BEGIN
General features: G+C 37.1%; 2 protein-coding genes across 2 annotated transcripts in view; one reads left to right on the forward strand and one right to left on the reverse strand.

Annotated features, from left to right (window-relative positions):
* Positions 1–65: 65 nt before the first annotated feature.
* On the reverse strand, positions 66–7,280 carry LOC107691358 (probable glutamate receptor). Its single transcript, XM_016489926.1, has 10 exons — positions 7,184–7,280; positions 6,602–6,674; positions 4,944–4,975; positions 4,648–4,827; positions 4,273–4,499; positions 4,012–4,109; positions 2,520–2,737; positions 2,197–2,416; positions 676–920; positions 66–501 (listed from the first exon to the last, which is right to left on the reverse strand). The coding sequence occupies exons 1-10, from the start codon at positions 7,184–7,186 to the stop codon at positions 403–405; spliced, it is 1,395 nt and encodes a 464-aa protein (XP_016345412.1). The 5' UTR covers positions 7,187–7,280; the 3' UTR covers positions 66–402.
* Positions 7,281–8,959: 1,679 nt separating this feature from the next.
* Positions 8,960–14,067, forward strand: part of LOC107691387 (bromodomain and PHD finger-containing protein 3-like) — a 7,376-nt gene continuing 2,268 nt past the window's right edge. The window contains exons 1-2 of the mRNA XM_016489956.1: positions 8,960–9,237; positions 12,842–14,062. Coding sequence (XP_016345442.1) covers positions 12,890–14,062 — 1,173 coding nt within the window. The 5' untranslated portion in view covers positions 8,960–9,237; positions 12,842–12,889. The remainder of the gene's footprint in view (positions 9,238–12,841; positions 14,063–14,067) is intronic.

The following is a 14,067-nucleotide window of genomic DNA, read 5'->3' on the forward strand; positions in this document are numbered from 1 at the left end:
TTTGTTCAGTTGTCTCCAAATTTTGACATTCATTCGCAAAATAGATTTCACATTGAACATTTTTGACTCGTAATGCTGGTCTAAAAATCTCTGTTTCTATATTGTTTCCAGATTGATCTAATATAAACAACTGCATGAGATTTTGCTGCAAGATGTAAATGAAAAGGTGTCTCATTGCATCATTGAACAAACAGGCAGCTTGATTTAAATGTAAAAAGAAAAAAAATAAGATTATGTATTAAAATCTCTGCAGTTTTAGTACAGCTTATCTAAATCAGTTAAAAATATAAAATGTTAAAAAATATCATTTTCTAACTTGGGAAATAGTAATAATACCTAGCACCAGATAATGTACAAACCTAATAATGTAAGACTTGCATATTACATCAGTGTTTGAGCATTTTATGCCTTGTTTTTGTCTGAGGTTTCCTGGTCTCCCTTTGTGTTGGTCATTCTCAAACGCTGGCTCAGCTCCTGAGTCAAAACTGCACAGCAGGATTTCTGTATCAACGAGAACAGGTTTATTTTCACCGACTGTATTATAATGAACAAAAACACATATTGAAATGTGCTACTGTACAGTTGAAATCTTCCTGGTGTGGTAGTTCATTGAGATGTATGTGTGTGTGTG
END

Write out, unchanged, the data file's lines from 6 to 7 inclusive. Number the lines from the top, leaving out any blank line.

* Positions 8,960–14,067, forward strand: part of LOC107691387 (bromodomain and PHD finger-containing protein 3-like) — a 7,376-nt gene continuing 2,268 nt past the window's right edge. The window contains exons 1-2 of the mRNA XM_016489956.1: positions 8,960–9,237; positions 12,842–14,062. Coding sequence (XP_016345442.1) covers positions 12,890–14,062 — 1,173 coding nt within the window. The 5' untranslated portion in view covers positions 8,960–9,237; positions 12,842–12,889. The remainder of the gene's footprint in view (positions 9,238–12,841; positions 14,063–14,067) is intronic.

The following is a 14,067-nucleotide window of genomic DNA, read 5'->3' on the forward strand; positions in this document are numbered from 1 at the left end: